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990 – 1015 A.D. Kashmir


To write on the life and teachings of the brilliant Kashmir Shaivite saint and intellectual genius Abhinavagupta, is to enjoy his presence – and hopefully to encourage readers to pursue their own study of him.

A list of books and web links will be in a separate section.

I will begin by partially quoting a description given by one of Abhinavagupta’s pupils which is translated by Professor Dr. Kanti Chandra Pandey in his wonderful book ‘Abhinavagupta, An Historical and Philosophical Study’:

“…Abhinavagupta…has come to Kashmir out of deep compassion…His eyes are rolling with spiritual bliss… His luxuriant hair is tied with a garland of flowers. His beard is long. His body is rosy… He is dressed in silk-cloth, white like the rays of the Moon, and is sitting in the Yogic posture … on a soft cushion over a throne of gold with a canopy, decked with strings of pearls, in an open hall – full of crystals, beautified by paintings, smelling extremely sweet on account of garlands of flowers, incense and lamps, perfumed with sandal etc., constantly resonant with vocal and instrumental music and dance, and crowded with female ascetics and saints of recognized spiritual power, - in the center of a garden of grapes.”

This is not the usual description of saints and yogis. It is intriguing. There must be something about Abhinavagupta’s way, his Kashmir Shaivism that is unique. An embrace of the glory and beauty of life is evident in this description. Perhaps we can reach the Oneness through Its myriad manifested ‘appearances’.

There are many more qualified than I am – the scholars who have labored through years of mastering Sanskrit and given us the precious gems of translations, and there are the disciples who have dedicated their lives to Kashmir Shaivism’s spiritual disciplines. They are the doors, the gateways through which you may enter into the magnificent presence of Abhinavagupta, the enlightened Kashmir genius. He is the ‘real thing’!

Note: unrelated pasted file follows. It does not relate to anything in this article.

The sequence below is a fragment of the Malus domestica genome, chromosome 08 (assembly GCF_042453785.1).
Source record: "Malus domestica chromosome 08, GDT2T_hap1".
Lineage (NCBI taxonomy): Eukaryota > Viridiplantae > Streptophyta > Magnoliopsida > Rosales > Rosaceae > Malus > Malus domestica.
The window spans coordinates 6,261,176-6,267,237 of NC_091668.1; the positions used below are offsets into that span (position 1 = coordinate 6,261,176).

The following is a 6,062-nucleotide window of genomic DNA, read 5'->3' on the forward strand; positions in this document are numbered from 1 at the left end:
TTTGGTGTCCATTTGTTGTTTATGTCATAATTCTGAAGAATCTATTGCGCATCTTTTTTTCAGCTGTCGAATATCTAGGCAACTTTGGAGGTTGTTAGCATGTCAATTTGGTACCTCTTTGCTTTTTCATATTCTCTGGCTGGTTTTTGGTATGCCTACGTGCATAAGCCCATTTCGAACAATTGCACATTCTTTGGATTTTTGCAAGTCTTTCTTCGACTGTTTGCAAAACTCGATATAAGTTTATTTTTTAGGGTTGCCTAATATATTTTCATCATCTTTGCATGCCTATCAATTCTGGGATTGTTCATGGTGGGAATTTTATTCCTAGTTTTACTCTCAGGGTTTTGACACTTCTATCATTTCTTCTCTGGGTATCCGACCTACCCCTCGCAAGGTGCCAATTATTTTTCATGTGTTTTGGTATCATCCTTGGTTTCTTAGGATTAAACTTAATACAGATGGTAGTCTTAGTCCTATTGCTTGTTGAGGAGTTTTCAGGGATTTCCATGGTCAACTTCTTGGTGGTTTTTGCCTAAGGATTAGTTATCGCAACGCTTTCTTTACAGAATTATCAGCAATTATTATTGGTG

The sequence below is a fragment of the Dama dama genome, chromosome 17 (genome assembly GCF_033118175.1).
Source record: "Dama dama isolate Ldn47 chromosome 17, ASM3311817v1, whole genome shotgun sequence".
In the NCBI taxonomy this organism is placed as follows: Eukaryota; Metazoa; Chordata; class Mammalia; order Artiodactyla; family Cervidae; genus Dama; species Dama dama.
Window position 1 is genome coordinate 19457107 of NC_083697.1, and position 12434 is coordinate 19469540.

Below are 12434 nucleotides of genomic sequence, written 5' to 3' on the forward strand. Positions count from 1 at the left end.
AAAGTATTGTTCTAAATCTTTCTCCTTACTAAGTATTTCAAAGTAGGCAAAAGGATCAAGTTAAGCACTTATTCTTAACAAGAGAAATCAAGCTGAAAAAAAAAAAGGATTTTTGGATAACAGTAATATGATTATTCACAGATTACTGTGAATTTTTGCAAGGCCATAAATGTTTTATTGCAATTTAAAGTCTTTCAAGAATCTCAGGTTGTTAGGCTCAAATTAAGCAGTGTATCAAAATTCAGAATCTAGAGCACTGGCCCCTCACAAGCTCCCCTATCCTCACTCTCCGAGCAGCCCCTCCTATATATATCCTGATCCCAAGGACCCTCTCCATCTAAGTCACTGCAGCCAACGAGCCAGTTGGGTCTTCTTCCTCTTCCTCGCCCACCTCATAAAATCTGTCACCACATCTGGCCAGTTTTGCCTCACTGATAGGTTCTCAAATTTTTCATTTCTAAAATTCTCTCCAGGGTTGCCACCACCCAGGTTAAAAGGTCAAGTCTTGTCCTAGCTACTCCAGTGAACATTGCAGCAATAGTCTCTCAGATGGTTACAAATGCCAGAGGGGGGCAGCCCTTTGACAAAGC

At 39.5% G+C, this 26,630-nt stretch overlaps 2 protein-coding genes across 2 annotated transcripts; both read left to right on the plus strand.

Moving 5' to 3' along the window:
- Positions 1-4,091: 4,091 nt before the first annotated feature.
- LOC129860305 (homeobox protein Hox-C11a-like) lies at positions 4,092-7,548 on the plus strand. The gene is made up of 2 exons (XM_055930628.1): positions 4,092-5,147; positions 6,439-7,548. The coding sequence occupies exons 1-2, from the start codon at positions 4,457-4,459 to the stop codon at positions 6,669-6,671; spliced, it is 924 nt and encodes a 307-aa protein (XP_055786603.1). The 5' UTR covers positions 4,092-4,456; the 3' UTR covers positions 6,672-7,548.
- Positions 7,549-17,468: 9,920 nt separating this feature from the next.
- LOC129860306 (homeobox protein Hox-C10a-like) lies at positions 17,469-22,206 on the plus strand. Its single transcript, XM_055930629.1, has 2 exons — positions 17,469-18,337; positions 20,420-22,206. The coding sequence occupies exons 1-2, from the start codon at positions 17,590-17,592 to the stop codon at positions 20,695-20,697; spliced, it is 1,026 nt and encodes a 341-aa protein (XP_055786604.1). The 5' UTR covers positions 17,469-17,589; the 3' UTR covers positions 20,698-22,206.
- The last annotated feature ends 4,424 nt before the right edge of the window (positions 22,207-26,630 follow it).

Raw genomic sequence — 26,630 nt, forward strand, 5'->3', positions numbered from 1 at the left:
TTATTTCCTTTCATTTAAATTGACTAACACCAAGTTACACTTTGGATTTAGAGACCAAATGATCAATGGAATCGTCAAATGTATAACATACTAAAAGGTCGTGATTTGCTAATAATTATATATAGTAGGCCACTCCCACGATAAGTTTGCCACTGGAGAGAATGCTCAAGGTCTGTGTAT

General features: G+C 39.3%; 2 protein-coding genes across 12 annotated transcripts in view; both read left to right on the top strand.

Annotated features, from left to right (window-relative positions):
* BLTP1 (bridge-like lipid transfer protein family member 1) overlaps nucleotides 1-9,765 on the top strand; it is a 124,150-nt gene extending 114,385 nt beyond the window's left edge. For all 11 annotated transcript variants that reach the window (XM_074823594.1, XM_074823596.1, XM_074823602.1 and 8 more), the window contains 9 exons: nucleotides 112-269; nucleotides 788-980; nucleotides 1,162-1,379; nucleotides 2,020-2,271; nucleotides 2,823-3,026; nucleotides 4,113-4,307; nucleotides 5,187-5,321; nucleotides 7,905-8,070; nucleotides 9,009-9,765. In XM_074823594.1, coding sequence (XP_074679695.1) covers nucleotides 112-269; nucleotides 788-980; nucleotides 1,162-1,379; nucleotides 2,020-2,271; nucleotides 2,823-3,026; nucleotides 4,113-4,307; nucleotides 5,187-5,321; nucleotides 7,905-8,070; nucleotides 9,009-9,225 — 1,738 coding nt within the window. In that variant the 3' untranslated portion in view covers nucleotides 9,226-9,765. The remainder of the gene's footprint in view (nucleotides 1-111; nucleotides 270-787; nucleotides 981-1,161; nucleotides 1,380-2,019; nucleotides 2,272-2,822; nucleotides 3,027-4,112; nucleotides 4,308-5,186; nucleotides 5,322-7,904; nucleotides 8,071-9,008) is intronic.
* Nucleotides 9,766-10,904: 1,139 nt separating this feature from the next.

Over the years in my continual study of the Bhagavad Gita, I have realized that when I am in doubt or confused in regard to a particular verse, I turn to Abhinavagupta’s Commentary on the Bhagavad Gita (Gitartha-Samgraha, translated by Boris Marjanovic) and invariably my confusion is cleared. He pulls back the veils and points to the truth.

The result of this ongoing experience has made me feel Abhinavagupta’s preeminence, his ascendency and power as a thinker, a teacher and authentic revealer of the Divine. He became That.

I have come to trust him as I trust the Bhagavad Gita itself. In his commentary, Abhinavagupta states that the verses in the Bhagavad Gita are indeed uniquely capable of granting enlightenment (moksha).

There is a tradition in Kashmir concerning Abhinavagupta’s death. It is said that one day when he was finished with his work here on Earth, he walked into a cave with 1200 of his disciples. In the cave there is a small hole where none but a child could pass – this is where Abhinavagupta went and never returned. Did he simply vanish into a higher dimension.

Abhinavagupta incarnated in the Kali Yuga to clear up the endless confusions that had infected metaphysical truth. He is not easy - but the careful, concentrated, devoted study of his works will provide you with a superb abundance of wisdom and bliss.

The usual way of shortening Abhinavagupta’s name is A.G. and I will also use that abbreviation occasionally.

So, we begin ….



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